Occupational mobility during South Africa's industrial take-off

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Occupational mobility during South Africa's industrial take-off. / Cilliers, Jeanne; Fourie, Johan.

In: South African Journal of Economics, 2017.

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TY - JOUR

T1 - Occupational mobility during South Africa's industrial take-off

AU - Cilliers,Jeanne

AU - Fourie,Johan

PY - 2017

Y1 - 2017

N2 - In the absence of historical income or education data, the change in occupations over time can be used as a measure of mobility. This paper investigates intergenerational occupational mobility using a novel genealogical dataset for settler South Africa, spanning its transition from an agricultural to an early industrialised society (1800-1909). We identify fathers and sons for whom we have complete information on occupational attainment. We follow a two-generation discrete approach to measure changes in both absolute and relative mobility over time. Consistent with qualitative evidence of a shift away from agriculture as the economy’s dominant sector, we see the farming class shrinking and the skilled and professional classes growing. Controlling for changes in the structure of the labour market over time, we find increasing mobility, becoming significant after the discovery of minerals in 1868. We find this mobility particularly for semiskilled workers but virtually no improved mobility for sons of farmers. We also test hypotheses related to the mobility prospects for first-born sons and sons of immigrants.

AB - In the absence of historical income or education data, the change in occupations over time can be used as a measure of mobility. This paper investigates intergenerational occupational mobility using a novel genealogical dataset for settler South Africa, spanning its transition from an agricultural to an early industrialised society (1800-1909). We identify fathers and sons for whom we have complete information on occupational attainment. We follow a two-generation discrete approach to measure changes in both absolute and relative mobility over time. Consistent with qualitative evidence of a shift away from agriculture as the economy’s dominant sector, we see the farming class shrinking and the skilled and professional classes growing. Controlling for changes in the structure of the labour market over time, we find increasing mobility, becoming significant after the discovery of minerals in 1868. We find this mobility particularly for semiskilled workers but virtually no improved mobility for sons of farmers. We also test hypotheses related to the mobility prospects for first-born sons and sons of immigrants.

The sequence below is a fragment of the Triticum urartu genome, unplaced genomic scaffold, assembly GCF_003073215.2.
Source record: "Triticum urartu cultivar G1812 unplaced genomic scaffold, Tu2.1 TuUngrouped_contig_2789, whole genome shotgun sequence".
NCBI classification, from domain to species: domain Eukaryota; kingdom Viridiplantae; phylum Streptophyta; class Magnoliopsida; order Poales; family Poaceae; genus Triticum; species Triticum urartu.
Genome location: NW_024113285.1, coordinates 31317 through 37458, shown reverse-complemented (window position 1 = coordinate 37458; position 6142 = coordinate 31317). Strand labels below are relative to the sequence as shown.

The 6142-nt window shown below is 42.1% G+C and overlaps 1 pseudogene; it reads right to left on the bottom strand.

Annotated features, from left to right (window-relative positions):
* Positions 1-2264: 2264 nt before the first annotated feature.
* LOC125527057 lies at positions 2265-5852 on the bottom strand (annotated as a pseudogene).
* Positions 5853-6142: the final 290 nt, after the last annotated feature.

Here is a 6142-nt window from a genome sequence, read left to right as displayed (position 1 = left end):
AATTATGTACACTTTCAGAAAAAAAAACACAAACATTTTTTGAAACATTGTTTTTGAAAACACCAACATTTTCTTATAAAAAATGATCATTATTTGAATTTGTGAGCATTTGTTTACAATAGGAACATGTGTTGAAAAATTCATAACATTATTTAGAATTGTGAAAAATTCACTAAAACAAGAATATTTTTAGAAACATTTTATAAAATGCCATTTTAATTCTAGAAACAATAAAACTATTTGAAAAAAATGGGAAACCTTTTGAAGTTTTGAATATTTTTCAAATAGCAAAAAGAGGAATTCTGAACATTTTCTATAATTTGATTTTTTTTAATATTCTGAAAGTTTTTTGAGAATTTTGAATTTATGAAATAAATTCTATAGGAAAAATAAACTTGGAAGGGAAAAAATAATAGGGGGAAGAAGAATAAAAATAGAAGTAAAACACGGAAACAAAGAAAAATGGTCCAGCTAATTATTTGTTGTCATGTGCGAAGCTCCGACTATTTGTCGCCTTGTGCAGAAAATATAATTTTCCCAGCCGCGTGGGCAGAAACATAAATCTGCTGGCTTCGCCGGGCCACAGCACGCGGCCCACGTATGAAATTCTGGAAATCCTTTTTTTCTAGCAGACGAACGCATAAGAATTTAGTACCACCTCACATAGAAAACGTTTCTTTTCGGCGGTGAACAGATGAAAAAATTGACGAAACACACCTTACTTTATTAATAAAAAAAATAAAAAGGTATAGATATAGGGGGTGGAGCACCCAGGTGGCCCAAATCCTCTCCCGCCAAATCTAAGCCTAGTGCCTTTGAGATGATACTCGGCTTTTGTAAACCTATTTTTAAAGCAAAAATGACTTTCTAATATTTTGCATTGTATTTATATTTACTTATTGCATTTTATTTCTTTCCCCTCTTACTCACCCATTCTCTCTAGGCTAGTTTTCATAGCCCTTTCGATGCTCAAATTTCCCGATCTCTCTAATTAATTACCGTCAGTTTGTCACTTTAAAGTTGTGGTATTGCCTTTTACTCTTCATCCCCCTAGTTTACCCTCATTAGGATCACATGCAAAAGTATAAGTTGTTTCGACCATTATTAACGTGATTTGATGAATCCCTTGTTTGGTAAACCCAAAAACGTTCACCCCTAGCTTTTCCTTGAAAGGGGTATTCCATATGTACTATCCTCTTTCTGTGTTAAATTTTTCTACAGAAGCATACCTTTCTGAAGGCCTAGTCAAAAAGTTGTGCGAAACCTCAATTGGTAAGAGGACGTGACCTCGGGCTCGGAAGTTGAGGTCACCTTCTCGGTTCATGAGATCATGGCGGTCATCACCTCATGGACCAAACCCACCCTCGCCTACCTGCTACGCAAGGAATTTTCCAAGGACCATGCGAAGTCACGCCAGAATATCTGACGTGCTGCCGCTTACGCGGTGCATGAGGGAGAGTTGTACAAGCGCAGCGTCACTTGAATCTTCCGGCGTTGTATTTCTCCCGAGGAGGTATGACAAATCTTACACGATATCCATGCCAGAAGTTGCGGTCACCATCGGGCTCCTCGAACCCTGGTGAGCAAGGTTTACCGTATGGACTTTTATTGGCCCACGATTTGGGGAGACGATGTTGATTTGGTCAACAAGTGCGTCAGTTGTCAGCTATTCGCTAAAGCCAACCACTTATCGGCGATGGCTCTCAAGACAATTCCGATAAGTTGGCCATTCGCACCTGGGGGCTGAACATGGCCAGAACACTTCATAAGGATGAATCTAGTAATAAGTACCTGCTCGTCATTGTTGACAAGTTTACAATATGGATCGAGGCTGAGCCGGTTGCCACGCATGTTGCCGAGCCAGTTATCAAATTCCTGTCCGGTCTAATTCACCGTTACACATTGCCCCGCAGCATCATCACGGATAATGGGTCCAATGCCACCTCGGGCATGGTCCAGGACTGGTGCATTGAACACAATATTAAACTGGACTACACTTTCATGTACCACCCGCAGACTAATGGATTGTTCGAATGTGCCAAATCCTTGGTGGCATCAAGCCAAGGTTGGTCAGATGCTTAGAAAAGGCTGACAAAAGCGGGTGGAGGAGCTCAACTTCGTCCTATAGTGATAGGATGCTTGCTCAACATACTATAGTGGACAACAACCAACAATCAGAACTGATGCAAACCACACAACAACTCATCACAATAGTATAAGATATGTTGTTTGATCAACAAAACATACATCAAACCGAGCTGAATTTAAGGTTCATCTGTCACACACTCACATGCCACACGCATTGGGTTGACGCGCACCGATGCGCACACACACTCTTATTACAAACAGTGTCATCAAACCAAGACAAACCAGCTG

KW - intergenerational mobility

KW - occupational mobility

KW - resource curse

KW - industrialisation

KW - colonialism

KW - J60

KW - J61

KW - J62

KW - N30

KW - N37

U2 - 10.1111/saje.12177

DO - 10.1111/saje.12177

M3 - Article

JO - South African Journal of Economics

T2 - South African Journal of Economics

JF - South African Journal of Economics

SN - 0038-2280

ER -